Research continues into the who, what, why and when of Alzheimers disease. But why does this memory-robbing disease strike younger adults?
Its called early-onset Alzheimers. Dr. Lisa Silbert, Associate Professor in the Oregon Health & Science University Department of Neurology, says, Early-onset Alzheimers disease is considered when Alzheimers is diagnosed before the age of 65. Most cases of Alzheimers disease occur in individuals who are 65 or older. Silberts colleagues have seen Alzheimers in patients as young as their late 30s.
Silbert, who is also director of the Neuroimaging Lab at the Oregon Alzheimers Disease Center, pointed out about 5 percent of Alzheimers cases are considered early onset.
Whether youre an older or younger adult, Alzheimers disease is a neurodegenerative disorder that causes progressive dementia, she said, noting the disease results from an accumulation of abnormal protein in the brain.
What happens throughout the course of the disease is that there is a progressive decline in cognitive function, which leads to difficulties in everyday function, according to Silbert.
In determining risk factors for early-onset Alzheimers, Silbert says some patients present with a gene mutation thats passed on from their families.
We know of three specific genes that we can test for that confer early-onset Alzheimers disease, she said. Theyre pretty rare, and we dont recommend testing in all early-onset cases, only early-onset cases in which theres a very strong family history of the disease.
Early signs of the disease are similar in all Alzheimers age groups. Among these signs: short-term memory loss.
If someone is having changes in their short-term memory, this is something they first would need to bring up with their primary care provider, mainly because, particularly in younger onset cases, you really need to make sure youre not missing some other cause, something thats more reversible or treatable, Silbert said, noting metabolic abnormalities, such as thyroid disease or Vitamin B12 deficiencies, can cause similar symptoms.
A problem with early-onset Alzheimers is that the disease can be hard to diagnose. People really arent expecting that in a younger age group, Silbert said. Often it can be missed initially and its really not until the symptoms show themselves to be clearly progressive that theres more concern and more of a workup involved.
As the disease progresses, a patient can find it hard to multitask or follow multi-step instructions. That can lead to difficulty performing day-to-day tasks such as managing finances or managing medications. A younger-onset Alzheimers patient, she said, may also have other problems, besides dementia, such as seizures and jerking of the muscles.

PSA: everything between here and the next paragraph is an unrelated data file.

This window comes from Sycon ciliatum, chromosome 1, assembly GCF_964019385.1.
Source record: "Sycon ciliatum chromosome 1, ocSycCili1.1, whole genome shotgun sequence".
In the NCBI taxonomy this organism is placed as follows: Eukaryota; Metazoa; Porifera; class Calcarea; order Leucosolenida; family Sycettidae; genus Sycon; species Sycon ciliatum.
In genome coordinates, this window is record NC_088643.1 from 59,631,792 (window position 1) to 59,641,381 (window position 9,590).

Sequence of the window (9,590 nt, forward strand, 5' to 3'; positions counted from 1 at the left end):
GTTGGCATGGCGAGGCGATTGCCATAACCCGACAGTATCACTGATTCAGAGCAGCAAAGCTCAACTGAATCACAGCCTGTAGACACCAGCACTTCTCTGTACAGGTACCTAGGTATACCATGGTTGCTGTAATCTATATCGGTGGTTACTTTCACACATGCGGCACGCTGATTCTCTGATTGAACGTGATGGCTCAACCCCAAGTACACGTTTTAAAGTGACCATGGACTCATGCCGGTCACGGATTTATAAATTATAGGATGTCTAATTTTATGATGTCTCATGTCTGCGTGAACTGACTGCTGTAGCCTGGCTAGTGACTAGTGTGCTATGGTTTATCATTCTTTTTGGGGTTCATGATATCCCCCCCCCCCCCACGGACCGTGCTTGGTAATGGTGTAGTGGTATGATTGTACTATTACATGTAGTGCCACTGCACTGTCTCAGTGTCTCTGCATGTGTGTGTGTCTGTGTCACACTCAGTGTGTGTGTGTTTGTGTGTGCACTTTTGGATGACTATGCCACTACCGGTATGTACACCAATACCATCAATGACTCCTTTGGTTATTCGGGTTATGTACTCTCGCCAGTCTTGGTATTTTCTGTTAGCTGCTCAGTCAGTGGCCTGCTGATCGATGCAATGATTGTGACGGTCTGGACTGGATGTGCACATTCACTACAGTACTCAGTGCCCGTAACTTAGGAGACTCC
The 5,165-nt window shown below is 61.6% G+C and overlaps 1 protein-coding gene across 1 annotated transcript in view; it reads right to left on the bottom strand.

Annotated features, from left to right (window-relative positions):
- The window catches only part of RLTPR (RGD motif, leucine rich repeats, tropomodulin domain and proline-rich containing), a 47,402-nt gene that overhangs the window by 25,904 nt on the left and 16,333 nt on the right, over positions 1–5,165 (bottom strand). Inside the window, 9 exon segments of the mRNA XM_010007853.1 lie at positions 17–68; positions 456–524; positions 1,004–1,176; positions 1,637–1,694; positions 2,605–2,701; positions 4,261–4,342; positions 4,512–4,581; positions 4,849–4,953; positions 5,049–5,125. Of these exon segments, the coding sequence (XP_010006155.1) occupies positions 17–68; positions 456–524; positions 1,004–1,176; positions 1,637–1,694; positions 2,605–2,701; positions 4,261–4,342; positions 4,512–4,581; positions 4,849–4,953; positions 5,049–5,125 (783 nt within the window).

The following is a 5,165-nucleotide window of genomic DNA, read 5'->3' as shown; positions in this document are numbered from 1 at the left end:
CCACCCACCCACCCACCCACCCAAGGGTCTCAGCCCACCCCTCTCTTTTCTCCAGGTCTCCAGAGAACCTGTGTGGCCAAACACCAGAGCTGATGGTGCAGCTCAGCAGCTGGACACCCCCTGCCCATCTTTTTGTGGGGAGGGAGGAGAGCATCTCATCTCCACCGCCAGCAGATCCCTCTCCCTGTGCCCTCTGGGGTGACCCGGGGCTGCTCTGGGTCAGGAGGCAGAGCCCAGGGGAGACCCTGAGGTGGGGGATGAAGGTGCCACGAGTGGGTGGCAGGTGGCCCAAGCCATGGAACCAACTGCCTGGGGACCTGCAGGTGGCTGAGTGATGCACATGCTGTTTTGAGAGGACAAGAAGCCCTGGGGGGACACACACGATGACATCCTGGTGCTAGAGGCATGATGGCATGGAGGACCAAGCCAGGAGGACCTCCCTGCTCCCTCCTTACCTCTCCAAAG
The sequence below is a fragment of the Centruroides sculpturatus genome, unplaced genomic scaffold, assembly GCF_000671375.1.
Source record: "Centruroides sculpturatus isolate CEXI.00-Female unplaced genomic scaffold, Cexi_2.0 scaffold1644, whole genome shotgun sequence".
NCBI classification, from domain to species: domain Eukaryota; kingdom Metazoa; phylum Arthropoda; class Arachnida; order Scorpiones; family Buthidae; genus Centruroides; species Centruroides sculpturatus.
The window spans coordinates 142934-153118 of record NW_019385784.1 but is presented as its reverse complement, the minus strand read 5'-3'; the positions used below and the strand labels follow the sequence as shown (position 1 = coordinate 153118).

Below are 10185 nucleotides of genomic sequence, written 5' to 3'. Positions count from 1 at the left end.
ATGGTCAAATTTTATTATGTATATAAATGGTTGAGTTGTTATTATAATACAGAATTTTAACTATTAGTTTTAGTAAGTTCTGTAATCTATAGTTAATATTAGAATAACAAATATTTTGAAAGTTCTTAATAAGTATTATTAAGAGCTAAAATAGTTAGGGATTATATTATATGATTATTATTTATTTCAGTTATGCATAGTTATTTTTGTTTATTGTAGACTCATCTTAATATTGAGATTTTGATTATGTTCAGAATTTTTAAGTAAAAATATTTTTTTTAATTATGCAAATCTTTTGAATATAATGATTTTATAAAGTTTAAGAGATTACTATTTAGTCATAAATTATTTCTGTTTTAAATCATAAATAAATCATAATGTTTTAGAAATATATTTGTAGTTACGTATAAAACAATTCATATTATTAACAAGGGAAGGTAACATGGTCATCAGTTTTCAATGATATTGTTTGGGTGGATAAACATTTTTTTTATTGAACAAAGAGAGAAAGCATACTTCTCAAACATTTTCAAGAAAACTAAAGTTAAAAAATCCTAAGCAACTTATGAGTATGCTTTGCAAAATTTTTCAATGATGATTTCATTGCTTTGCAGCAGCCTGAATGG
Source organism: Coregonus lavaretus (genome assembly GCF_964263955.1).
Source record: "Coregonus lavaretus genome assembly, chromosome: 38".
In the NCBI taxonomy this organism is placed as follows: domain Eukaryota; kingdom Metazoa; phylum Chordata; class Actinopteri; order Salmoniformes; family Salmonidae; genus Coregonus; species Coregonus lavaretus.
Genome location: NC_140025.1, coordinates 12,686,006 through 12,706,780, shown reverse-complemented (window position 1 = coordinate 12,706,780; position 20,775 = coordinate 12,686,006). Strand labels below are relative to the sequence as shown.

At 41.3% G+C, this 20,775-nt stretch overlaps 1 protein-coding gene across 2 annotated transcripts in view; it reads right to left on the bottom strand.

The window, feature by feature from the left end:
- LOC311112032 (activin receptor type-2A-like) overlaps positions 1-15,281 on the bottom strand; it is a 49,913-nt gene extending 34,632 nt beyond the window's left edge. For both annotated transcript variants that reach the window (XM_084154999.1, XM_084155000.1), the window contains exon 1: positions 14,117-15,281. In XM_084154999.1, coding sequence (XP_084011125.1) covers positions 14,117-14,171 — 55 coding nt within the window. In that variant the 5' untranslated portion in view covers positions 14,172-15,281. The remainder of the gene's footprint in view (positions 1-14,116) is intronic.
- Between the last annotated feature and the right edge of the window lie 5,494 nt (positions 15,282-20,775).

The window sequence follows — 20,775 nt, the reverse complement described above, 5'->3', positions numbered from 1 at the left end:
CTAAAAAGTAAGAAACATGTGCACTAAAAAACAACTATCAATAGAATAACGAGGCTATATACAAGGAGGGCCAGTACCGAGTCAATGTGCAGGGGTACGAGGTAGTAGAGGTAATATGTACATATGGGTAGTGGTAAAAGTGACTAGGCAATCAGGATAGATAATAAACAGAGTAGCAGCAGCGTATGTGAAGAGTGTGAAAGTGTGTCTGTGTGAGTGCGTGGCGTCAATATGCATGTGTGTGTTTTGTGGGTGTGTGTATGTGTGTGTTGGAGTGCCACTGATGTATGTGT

In can be tricky determining life expectancy in early-onset Alzheimers patients.
The literature is mixed in terms of disease duration in early-onset Alzheimers, she said. In older-onset Alzheimers disease, the average life expectancy from diagnosis to death is about 10 years. Silbert notes some studies indicate that early-onset disease can progress a bit quicker.
Whats frustrating about Alzheimers disease is that theres no known cure. In young-onset, we really do a very thorough workup to exclude other causes, Silbert said. We want to make sure were not missing some other central nervous system infection, or autoimmune disease, or metabolic deficiency.
Treatment is the same for older and younger individuals suffering from Alzheimers. There are four FDA-approved medications to treat Alzheimers disease, three of them working on the same mechanism, she said, noting that replacing a neurotransmitter with medication, you can delay the onset of functional decline.
Glancing ahead at the future, Silbert is optimistic. We now have better imaging tools to diagnose the disease, which are not quite ready for clinical practice yet because theyre very expensive and not yet covered by insurance, she said, noting that these new imaging modalities include PET imaging, which, she added, can help discover abnormal proteins in the brain.
Silbert is happy that new technologies are evolving to help Alzheimers patients. There are so many new and exciting technologies that have come out since I started doing this that have really helped in diagnosis, she said. I expect thats going to translate into better treatment options in the near future. Were on the right course in terms of actually getting a handle on this disease.
COPING SUGGESTIONS FOR COUPLES
The loss of intimacy is something poignant with early-onset Alzheimers. Many people who develop late-onset Alzheimers have already been widowed. But couples in their 40s or 50s are often in the middle of their lives together.
Spouses or partners face the possibility of spending many years without an active partner. Losing the romantic component and changing to a caregiver status complicates the relationship. Try to: